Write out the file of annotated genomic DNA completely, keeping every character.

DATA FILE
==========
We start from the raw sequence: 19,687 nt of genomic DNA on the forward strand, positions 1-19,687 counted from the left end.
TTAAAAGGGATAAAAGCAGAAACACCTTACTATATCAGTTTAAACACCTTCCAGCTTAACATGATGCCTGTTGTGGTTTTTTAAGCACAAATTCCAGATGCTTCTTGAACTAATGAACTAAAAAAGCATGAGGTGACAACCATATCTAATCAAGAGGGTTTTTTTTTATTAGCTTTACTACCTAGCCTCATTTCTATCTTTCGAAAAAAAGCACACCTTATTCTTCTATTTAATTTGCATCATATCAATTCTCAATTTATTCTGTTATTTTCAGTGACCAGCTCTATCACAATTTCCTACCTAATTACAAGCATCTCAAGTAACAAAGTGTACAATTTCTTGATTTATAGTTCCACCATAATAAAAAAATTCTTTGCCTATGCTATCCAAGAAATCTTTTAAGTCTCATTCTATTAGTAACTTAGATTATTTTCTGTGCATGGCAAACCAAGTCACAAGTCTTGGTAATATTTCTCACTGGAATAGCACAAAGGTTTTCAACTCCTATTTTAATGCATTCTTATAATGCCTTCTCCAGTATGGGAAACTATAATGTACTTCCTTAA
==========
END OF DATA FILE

We start from the raw sequence: 19,687 nt of genomic DNA on the forward strand, positions 1-19,687 counted from the left end.
TTAAAAGGGATAAAAGCAGAAACACCTTACTATATCAGTTTAAACACCTTCCAGCTTAACATGATGCCTGTTGTGGTTTTTTAAGCACAAATTCCAGATGCTTCTTGAACTAATGAACTAAAAAAGCATGAGGTGACAACCATATCTAATCAAGAGGGTTTTTTTTTATTAGCTTTACTACCTAGCCTCATTTCTATCTTTCGAAAAAAAGCACACCTTATTCTTCTATTTAATTTGCATCATATCAATTCTCAATTTATTCTGTTATTTTCAGTGACCAGCTCTATCACAATTTCCTACCTAATTACAAGCATCTCAAGTAACAAAGTGTACAATTTCTTGATTTATAGTTCCACCATAATAAAAAAATTCTTTGCCTATGCTATCCAAGAAATCTTTTAAGTCTCATTCTATTAGTAACTTAGATTATTTTCTGTGCATGGCAAACCAAGTCACAAGTCTTGGTAATATTTCTCACTGGAATAGCACAAAGGTTTTCAACTCCTATTTTAATGCATTCTTATAATGCCTTCTCCAGTATGGGAAACTATAATGTACTTCCTTAA